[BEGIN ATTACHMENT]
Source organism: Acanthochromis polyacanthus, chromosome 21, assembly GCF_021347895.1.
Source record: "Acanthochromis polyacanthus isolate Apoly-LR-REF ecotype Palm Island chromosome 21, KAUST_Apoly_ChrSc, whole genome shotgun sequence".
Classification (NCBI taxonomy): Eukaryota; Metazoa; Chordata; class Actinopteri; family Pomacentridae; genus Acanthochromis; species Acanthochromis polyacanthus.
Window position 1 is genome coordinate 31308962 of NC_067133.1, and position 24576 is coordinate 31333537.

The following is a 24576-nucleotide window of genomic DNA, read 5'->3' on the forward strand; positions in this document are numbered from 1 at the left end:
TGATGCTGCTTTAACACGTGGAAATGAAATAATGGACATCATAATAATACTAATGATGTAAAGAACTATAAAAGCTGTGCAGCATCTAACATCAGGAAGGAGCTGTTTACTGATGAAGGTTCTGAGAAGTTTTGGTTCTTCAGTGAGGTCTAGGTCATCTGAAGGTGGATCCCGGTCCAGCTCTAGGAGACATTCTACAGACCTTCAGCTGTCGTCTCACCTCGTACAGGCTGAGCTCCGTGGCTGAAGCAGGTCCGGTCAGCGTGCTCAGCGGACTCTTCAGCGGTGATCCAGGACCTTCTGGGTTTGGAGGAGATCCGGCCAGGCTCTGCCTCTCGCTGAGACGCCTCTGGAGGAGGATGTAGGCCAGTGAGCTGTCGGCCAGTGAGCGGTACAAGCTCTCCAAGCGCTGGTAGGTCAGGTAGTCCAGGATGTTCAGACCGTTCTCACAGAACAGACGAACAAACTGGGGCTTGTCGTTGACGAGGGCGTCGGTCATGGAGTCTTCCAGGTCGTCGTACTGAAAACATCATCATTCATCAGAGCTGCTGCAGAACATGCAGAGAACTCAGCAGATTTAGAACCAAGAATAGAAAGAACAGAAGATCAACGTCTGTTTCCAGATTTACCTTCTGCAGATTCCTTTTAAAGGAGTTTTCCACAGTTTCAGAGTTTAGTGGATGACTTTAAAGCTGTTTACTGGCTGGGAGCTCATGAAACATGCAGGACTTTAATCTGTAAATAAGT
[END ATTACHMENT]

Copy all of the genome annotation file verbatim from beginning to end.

Source organism: Acanthochromis polyacanthus, chromosome 21, assembly GCF_021347895.1.
Source record: "Acanthochromis polyacanthus isolate Apoly-LR-REF ecotype Palm Island chromosome 21, KAUST_Apoly_ChrSc, whole genome shotgun sequence".
Classification (NCBI taxonomy): Eukaryota; Metazoa; Chordata; class Actinopteri; family Pomacentridae; genus Acanthochromis; species Acanthochromis polyacanthus.
Window position 1 is genome coordinate 31308962 of NC_067133.1, and position 24576 is coordinate 31333537.

The following is a 24576-nucleotide window of genomic DNA, read 5'->3' on the forward strand; positions in this document are numbered from 1 at the left end:
TGATGCTGCTTTAACACGTGGAAATGAAATAATGGACATCATAATAATACTAATGATGTAAAGAACTATAAAAGCTGTGCAGCATCTAACATCAGGAAGGAGCTGTTTACTGATGAAGGTTCTGAGAAGTTTTGGTTCTTCAGTGAGGTCTAGGTCATCTGAAGGTGGATCCCGGTCCAGCTCTAGGAGACATTCTACAGACCTTCAGCTGTCGTCTCACCTCGTACAGGCTGAGCTCCGTGGCTGAAGCAGGTCCGGTCAGCGTGCTCAGCGGACTCTTCAGCGGTGATCCAGGACCTTCTGGGTTTGGAGGAGATCCGGCCAGGCTCTGCCTCTCGCTGAGACGCCTCTGGAGGAGGATGTAGGCCAGTGAGCTGTCGGCCAGTGAGCGGTACAAGCTCTCCAAGCGCTGGTAGGTCAGGTAGTCCAGGATGTTCAGACCGTTCTCACAGAACAGACGAACAAACTGGGGCTTGTCGTTGACGAGGGCGTCGGTCATGGAGTCTTCCAGGTCGTCGTACTGAAAACATCATCATTCATCAGAGCTGCTGCAGAACATGCAGAGAACTCAGCAGATTTAGAACCAAGAATAGAAAGAACAGAAGATCAACGTCTGTTTCCAGATTTACCTTCTGCAGATTCCTTTTAAAGGAGTTTTCCACAGTTTCAGAGTTTAGTGGATGACTTTAAAGCTGTTTACTGGCTGGGAGCTCATGAAACATGCAGGACTTTAATCTGTAAATAAGT